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An Economic Approach to Animal Models of Alcoholism.

Researchers have long sought an animal model for human alcohol consumption. This article describes an economic-based approach to a model of alcohol preference in rats. The procedures are based on an analogy between clinical accounts of human drinking and the economic analysis of consumption. Both clinical and economic investigators typically define consumption patterns in terms of the influence of negative consequences. For example, the clinical account emphasizes the persistence of heavy drinking despite mounting alcohol-related aversive consequences, and in economic analyses, the term "inelastic demand" is used to refer to the persistence of consumption despite large increases in prices. In the experimental procedure described here, rats worked for alcohol and food. Presses on one lever earned a drink of 10 percent alcohol plus saccharin, and presses on a second lever earned isocaloric drinks of a starch solution. After behavior stabilized, the response requirements (which are analogous to prices) for one o r both drinks were increased. The rats maintained baseline alcohol consumption levels despite large increases in the "price" of alcohol. In contrast, the same price increases markedly reduced starch intake. That is, food consumption was sensitive to price hikes, but alcohol consumption was not. The results demonstrate that a common economic framework can be used to describe human and animal behavior and, hence, the possibility of an animal model of human alcohol consumption. The article also points out that economic concepts provide a framework for understanding a wide range of human drinking patterns, including controlled social drinking and excessive alcoholic drinking.

KEY WORDS: animal model; economic theory of AODU (AOD [alcohol or other drug] use, abuse, and dependence); economic elasticity; AOD price; AOD use pattern; AOD preference; taste conditioning; operant conditioning; choice-making behavior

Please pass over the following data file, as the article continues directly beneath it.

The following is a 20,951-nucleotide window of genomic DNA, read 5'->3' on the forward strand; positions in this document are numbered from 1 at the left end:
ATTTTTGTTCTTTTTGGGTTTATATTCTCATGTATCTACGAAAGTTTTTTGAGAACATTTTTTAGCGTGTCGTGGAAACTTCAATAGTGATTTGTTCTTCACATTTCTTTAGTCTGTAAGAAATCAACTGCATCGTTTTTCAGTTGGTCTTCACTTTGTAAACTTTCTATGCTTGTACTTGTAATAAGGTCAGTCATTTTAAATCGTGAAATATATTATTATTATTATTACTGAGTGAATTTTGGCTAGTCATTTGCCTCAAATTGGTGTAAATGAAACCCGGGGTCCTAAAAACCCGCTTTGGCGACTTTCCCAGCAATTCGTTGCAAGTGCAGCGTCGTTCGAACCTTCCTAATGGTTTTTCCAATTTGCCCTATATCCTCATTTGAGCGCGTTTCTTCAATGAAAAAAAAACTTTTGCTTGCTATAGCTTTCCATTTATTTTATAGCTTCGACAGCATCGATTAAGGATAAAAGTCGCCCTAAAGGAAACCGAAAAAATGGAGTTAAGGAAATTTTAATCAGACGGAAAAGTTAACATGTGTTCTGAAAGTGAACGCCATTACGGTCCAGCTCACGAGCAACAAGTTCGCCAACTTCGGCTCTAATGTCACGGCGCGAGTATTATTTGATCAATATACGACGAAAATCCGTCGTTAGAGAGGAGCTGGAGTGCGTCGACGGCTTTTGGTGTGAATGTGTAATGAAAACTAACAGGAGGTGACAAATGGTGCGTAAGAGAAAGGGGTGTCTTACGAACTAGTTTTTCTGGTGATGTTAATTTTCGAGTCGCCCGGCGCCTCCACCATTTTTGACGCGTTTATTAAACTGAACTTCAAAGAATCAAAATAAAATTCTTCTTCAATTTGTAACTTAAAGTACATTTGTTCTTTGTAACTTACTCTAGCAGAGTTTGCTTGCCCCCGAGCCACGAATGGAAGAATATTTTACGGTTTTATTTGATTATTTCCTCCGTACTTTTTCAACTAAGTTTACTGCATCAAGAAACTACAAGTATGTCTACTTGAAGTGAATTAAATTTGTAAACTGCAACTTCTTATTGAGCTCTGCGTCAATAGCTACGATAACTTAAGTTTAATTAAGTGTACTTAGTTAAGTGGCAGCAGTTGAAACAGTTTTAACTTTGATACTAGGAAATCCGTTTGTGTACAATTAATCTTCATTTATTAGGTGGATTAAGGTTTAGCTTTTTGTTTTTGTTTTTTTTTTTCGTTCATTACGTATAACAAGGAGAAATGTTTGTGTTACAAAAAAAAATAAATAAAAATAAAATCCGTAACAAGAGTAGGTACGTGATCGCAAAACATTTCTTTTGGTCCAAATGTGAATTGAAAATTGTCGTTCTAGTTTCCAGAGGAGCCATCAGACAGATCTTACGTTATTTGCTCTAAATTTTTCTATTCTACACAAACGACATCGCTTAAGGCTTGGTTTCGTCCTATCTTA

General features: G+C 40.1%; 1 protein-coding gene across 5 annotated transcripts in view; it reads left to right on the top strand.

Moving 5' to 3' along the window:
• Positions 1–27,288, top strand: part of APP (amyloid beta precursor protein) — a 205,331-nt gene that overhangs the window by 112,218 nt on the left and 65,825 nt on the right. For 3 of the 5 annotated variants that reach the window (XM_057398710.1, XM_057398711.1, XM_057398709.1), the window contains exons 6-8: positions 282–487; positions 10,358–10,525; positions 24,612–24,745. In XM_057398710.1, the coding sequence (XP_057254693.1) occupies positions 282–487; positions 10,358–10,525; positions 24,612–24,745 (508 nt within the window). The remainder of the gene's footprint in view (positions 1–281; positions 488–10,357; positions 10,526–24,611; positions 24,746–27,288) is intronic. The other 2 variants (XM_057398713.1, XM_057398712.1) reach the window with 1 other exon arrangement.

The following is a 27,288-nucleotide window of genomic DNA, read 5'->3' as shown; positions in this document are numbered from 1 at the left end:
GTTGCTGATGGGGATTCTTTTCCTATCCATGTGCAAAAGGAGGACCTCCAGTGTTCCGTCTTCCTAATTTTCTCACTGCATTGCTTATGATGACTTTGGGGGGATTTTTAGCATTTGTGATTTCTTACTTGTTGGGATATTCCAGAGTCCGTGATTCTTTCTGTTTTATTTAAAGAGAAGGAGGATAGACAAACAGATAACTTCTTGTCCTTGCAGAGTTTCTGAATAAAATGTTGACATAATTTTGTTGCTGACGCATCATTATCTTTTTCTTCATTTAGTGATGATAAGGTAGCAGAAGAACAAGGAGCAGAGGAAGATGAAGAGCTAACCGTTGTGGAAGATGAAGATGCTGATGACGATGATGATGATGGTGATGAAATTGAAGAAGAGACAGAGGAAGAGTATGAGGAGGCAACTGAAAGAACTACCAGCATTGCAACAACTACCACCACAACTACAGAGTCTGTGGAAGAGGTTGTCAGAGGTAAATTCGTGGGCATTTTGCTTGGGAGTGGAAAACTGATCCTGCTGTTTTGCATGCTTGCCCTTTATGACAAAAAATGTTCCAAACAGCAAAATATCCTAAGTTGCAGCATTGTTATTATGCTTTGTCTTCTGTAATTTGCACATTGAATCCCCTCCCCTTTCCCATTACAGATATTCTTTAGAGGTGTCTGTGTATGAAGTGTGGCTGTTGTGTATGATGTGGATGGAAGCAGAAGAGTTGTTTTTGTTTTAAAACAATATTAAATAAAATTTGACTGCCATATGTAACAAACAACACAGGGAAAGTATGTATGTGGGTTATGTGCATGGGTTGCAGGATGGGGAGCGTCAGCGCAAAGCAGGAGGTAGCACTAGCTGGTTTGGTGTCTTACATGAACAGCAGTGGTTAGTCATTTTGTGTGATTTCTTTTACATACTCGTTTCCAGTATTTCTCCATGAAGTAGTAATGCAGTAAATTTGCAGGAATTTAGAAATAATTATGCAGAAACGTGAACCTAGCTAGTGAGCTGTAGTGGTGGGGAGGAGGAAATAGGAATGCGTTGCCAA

For more than half a century, researchers have been plying rats with alcohol in the hope of developing a valid animal model of human alcohol consumption (e.g., Richter and Campbell 1940). Following up on the observation that alcoholism rends to run in families, one strategy has been to breed alcohol-consuming rats (e.g., Li and Lumeng 1984). Other research facilities have focused on drinking history. For example, Samson and his colleagues (1988) found that rats that drank sweetened alcoholic drinks would subsequently drink larger amounts of unsweetened alcohol solutions. Our approach has been to manipulate the economic conditions governing access to an alcoholic drink. The rats were placed in a setting in which lever presses would earn either a sweetened alcohol drink or food. We then varied the number of times the rats had to press the levers in order to obtain alcohol, food, or both. In this way, it was possible to examine the relationship between the "price," defined as the lever press requirement, and alc ohol consumption. For example, would an increase in price have more of an effect on alcohol consumption or on food consumption? The theoretical background for this approach includes clinical accounts of drinking, such as those provided by the American Psychiatric Association (APA)(1994), and elementary economic ideas concerning the relationship between changes in price and changes in consumption. This article begins with the clinical account of alcohol consumption, as it sets the stage for this and all animal models of human drinking.

CLINICAL ACCOUNT OF DRINKING AND THE ECONOMIC ACCOUNT OF CONSUMPTION: AN ANALOGY

The APA publishes a widely used diagnostic manual (i.e., the Diagnostic and Statistical Manual of Mental Disorders or DSM [1994]) that includes a set of criteria for identifying individuals as "abusers" of alcohol or as "dependent" on alcohol. The diagnoses are based on expert opinion and field research, and for many syndromes, including problem drinking, they yield a substantial degree of inter-rater reliability (e.g., Spitzer et al. 1978). For instance, there is more than an 80-percent likelihood that different clinicians will agree whether a particular individual meets or does not meet the criteria for "alcohol dependence" (e.g., Helzer et al. 1977; Robins et al. 1982). Thus, the manual's account of human drinking problems provides a reasonable target for animal procedures.

According to the most recent edition of the DSM (APA 1994), problem drinking is defined primarily by the degree to which drinking persists in the face of alcohol-related aversive events. Those who abuse alcohol or are dependent on alcohol repeatedly get drunk despite previous drinking-related problems, such as arrests, fights, and poor job performance (p. 196). In addition, the alcohol dependent drinker, who is considered to have a more serious problem, develops tolerance to alcohol's intoxicating effects, suffers withdrawal symptoms and, when attempting to quit drinking, relapses back to heavy alcohol use. (In other words, "alcohol dependence" approximates the more commonly used term "alcoholism.")

The influence of alcohol's negative consequences is also used to identify social or nonproblem drinkers. The DSM stares it this way (p. 194):